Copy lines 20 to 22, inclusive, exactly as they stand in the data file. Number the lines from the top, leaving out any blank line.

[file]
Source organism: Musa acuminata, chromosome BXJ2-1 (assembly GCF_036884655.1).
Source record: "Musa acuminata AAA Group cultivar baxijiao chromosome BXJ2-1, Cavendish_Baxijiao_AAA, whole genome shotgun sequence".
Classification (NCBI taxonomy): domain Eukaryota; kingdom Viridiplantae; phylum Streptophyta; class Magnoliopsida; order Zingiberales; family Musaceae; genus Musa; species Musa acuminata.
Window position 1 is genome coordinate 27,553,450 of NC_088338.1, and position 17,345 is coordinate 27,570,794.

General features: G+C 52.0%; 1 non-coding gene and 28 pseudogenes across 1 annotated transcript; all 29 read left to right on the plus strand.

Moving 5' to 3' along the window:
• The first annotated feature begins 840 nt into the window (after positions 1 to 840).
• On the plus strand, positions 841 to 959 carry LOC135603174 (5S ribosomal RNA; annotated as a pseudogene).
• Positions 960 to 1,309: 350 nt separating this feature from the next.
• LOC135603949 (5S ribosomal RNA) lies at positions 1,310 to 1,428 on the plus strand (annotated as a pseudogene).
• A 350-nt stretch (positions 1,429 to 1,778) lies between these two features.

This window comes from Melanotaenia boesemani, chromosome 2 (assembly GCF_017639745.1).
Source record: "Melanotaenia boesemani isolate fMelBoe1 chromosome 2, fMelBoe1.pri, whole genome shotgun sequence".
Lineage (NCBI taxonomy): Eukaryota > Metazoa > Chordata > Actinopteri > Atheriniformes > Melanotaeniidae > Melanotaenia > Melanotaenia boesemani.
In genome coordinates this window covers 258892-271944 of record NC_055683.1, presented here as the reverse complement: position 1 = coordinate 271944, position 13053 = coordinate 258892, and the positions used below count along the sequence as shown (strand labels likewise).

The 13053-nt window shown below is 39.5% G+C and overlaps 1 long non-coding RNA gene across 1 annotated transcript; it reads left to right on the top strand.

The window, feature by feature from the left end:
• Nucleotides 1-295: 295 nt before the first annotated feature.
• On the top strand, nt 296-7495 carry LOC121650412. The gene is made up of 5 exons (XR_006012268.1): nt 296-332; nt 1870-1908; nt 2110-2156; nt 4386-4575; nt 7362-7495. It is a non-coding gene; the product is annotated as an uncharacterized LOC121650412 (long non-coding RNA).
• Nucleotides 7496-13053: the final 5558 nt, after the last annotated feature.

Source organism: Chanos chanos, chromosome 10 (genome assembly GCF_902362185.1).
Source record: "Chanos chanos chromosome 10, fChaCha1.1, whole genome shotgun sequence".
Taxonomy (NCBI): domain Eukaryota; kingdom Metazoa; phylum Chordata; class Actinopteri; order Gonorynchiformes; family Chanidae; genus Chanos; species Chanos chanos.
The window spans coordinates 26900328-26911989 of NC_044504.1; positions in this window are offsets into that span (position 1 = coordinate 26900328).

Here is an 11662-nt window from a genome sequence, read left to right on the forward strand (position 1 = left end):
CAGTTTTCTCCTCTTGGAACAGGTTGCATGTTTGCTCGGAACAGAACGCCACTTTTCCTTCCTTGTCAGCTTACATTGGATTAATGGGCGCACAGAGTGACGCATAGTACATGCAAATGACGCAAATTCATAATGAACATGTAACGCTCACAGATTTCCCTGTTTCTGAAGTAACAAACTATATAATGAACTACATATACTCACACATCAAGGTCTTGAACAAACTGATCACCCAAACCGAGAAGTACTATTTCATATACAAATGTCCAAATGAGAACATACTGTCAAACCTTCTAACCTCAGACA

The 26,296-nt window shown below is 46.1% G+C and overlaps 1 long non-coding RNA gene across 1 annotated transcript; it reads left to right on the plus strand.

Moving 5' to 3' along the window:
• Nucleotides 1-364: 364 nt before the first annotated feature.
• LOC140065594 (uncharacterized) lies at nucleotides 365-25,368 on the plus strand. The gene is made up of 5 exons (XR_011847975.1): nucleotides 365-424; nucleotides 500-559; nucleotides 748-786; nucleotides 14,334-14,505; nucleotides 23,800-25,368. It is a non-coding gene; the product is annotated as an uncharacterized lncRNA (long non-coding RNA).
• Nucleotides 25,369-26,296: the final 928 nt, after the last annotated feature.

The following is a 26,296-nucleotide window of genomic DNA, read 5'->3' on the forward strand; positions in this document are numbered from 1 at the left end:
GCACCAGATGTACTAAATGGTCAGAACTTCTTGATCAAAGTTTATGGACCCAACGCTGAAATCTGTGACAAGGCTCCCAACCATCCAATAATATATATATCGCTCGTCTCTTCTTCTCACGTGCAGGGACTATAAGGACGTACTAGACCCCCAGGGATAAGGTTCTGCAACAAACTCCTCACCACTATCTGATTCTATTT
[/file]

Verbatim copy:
• Nucleotides 7496-13053: the final 5558 nt, after the last annotated feature.

Source organism: Chanos chanos, chromosome 10 (genome assembly GCF_902362185.1).
Source record: "Chanos chanos chromosome 10, fChaCha1.1, whole genome shotgun sequence".